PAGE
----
Teen drivers hike Utah car insurance 89 percent, report says
SALT LAKE CITY — As many families find out, adding a teenage driver to a car insurance policy can be a costly endeavor.
A new report by insuranceQuotes.com showed the average annual premium jumped 89 percent in Utah — 15th highest in the nation. The biggest culprit was the cost of covering teenage boys in the Beehive State, which pushed rates up 106 percent on average, while teen girls resulted in 72 percent increases.
Nationwide, teen boys led to 92 percent higher car insurance premiums, with teenage girls leading to 72 percent higher costs.
On the bright side, the report showed that premium increases nationally decline each year, from 96 percent for 16-year-olds down to 58 percent for 19-year-olds. The state with the highest cost to insure teenage drivers was New Hampshire, where the average premium rose by 111 percent.
New Hampshire was one of seven states where premiums more than doubled upon adding a teen driver to the family policy, the report stated. The other states with triple-digit hikes were Connecticut, Illinois, Maine, Oregon, Rhode Island and Wyoming.
The state with the lowest increases was Hawaii — the only state that prohibits age, gender and length of driving experience from affecting car insurance costs.
The premium averages were calculated based on a married and employed 45-year-old male and 45-year-old female who each drive 12,000 miles a year with policy limits of $100,000 for injury liability for one person, $300,000 for all injuries and a $500 deductible on collision and comprehensive coverage, the report stated.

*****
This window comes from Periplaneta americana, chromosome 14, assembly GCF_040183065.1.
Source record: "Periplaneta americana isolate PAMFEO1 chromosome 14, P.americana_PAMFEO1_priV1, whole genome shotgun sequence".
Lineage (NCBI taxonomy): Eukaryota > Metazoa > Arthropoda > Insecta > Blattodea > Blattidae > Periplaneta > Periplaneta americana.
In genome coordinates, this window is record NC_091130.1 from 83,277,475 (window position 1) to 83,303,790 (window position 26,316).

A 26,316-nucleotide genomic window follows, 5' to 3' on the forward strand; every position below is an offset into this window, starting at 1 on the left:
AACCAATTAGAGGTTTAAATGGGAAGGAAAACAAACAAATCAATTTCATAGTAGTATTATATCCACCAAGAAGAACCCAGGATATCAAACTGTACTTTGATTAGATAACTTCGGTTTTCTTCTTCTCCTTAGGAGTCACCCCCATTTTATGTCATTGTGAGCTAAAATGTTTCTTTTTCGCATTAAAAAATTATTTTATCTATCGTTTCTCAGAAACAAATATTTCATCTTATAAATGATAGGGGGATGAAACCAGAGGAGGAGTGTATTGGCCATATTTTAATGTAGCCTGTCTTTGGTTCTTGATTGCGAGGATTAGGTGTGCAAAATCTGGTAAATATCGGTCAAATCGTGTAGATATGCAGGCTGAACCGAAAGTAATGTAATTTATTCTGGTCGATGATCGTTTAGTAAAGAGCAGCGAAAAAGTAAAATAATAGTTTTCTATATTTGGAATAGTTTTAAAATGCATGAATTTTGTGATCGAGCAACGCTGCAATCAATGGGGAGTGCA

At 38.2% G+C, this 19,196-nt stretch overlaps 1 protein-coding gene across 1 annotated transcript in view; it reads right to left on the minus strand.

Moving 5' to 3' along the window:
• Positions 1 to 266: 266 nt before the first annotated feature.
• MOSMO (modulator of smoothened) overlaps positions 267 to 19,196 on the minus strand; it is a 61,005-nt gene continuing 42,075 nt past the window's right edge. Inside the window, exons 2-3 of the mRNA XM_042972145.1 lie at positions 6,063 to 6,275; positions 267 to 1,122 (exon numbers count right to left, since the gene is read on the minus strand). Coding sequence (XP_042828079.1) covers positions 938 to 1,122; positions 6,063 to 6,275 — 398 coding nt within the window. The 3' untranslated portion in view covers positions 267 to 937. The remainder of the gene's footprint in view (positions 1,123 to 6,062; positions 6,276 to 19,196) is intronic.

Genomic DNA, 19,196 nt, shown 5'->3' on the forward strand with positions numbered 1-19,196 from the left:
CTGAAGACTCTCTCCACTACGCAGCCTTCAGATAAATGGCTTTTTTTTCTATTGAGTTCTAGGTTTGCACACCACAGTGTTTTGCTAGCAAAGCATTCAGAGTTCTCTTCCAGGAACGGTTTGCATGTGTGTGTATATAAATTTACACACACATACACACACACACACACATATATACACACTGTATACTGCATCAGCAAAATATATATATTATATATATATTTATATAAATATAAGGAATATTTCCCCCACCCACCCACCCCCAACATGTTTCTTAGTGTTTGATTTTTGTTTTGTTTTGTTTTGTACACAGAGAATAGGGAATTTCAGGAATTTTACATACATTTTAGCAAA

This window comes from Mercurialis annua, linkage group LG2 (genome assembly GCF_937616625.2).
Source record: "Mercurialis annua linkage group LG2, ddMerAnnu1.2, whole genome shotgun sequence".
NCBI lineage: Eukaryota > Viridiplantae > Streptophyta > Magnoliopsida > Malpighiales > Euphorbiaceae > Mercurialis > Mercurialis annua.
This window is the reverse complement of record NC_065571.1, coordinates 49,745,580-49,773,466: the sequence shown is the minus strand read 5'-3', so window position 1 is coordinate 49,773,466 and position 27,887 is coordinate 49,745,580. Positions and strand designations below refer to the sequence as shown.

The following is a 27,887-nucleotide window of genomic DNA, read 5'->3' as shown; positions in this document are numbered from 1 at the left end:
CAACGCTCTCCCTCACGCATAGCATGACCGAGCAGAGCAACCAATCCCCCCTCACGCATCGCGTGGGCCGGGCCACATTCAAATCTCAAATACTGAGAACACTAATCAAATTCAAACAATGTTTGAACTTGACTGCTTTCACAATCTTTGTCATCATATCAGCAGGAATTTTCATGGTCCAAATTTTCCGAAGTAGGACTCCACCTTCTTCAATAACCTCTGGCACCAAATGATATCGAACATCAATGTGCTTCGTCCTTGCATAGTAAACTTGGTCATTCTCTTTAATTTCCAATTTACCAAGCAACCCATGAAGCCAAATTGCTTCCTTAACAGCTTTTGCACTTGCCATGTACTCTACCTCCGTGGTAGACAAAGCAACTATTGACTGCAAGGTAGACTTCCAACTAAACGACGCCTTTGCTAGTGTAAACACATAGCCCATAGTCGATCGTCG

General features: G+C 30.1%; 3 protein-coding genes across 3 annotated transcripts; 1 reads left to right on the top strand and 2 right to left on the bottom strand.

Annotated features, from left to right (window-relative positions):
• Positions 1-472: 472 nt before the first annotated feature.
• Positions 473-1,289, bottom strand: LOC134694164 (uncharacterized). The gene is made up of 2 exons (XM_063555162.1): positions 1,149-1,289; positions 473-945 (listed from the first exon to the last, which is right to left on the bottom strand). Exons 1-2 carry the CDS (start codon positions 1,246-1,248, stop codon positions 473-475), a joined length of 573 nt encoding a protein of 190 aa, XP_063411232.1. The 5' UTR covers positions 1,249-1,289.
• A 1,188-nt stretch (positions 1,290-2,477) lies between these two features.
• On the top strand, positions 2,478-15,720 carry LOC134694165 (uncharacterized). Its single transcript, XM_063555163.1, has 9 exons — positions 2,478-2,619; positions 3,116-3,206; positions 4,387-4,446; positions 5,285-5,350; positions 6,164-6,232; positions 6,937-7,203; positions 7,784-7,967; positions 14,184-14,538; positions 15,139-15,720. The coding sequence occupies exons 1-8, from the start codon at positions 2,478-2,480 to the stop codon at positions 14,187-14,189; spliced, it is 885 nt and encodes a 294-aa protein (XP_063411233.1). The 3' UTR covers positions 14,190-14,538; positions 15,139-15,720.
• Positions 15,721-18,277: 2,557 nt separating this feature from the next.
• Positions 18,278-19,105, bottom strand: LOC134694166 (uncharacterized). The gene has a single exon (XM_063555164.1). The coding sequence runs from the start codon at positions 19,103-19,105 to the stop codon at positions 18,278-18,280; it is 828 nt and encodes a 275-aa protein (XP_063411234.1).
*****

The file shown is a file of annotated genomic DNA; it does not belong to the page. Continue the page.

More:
The higher premiums are attributed to data that show teens are involved in crashes far more often than more experienced drivers.
“The crash rates for teens are three times higher than for older drivers,” said Laura Adams, senior analyst for insuranceQuotes.com. “In fact, accidents on the road are the leading cause of death for teens age 16 to 19 years old.”
Statistically, young male drivers are involved in more crashes that result in more claims and more expense for insurers, she said.
“Inexperienced drivers do not judge potential danger as well as experienced drivers, so they don’t avoid situations that could be harmful as well as an older, more experienced driver,” Adams said.
Meanwhile, the cost of insuring teen drivers declined over the past 12 months. Last year, the average annual increase was 85 percent — 98 percent for boys and 73 percent for girls.
“A great strategy for lowering car insurance costs is to sign up for pay-as-you-drive car insurance,” Adams said. “These programs allow companies to track your driving habits and can lead to significant discounts, especially if you’re a safe driver who doesn’t rack up too many miles.”
Teens who excel in the classroom should also take advantage of good student discounts, she added. Adams also mentioned that parents should consider what type of vehicle they choose for their teen because some may save more money on insurance than others.
“Many of the newer cars with safety features may not be any more expensive to insure because you’re getting (more) safety discounts than perhaps an older car,” she said.